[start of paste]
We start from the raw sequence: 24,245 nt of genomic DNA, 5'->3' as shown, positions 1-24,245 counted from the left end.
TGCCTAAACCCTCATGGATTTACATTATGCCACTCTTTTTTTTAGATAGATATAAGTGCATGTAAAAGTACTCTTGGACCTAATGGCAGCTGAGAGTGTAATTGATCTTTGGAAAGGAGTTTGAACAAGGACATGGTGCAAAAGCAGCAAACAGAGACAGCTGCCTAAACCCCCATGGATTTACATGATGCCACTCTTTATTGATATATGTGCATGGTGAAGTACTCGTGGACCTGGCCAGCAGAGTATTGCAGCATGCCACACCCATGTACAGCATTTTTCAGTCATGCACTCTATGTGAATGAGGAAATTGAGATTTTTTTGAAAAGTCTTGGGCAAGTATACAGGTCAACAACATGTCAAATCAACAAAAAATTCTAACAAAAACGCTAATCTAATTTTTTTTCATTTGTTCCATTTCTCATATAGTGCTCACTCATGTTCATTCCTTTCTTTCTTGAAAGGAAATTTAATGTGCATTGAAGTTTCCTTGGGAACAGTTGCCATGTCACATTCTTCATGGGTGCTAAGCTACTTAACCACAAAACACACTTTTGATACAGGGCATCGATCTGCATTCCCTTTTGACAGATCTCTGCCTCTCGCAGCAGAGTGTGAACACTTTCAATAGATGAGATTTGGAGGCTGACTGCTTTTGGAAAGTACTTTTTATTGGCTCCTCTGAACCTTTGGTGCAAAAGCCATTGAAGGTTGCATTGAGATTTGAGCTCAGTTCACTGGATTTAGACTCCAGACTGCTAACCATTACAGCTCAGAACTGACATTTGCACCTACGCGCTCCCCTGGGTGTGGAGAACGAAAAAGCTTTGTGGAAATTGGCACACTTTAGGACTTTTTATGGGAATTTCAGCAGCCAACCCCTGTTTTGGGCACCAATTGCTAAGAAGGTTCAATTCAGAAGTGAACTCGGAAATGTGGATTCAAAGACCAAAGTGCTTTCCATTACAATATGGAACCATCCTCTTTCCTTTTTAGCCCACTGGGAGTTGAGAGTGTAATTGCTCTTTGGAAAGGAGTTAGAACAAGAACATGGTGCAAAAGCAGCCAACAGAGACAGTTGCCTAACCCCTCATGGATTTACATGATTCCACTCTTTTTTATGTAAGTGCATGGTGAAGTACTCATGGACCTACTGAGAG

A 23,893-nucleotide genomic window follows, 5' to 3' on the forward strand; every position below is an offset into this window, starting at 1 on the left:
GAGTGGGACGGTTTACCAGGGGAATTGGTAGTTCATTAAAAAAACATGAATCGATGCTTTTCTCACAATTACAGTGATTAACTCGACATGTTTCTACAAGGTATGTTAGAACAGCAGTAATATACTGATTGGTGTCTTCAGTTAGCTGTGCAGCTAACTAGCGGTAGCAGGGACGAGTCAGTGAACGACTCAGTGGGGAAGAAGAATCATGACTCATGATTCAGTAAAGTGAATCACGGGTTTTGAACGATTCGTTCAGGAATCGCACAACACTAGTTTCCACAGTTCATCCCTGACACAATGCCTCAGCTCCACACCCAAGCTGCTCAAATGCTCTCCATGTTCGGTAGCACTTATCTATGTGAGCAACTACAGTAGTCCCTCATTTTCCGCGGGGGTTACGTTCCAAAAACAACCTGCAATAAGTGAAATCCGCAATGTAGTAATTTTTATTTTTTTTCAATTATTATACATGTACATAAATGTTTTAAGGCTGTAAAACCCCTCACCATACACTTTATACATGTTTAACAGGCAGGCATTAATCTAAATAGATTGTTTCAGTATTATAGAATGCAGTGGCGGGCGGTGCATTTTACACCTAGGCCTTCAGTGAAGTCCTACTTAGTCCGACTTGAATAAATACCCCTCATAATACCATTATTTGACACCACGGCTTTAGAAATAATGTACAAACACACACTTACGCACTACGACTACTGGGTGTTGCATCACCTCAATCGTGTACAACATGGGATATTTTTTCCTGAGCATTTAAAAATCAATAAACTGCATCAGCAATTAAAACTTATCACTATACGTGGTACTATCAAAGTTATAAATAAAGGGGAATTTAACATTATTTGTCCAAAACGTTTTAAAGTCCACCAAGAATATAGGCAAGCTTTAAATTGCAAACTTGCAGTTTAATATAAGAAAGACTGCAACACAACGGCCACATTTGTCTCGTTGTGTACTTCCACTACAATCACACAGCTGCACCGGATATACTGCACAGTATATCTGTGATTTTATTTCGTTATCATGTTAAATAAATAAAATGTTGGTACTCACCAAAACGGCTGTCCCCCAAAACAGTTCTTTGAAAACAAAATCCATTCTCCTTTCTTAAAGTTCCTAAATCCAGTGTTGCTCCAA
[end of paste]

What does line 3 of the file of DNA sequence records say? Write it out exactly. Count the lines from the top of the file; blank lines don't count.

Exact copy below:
A 23,893-nucleotide genomic window follows, 5' to 3' on the forward strand; every position below is an offset into this window, starting at 1 on the left: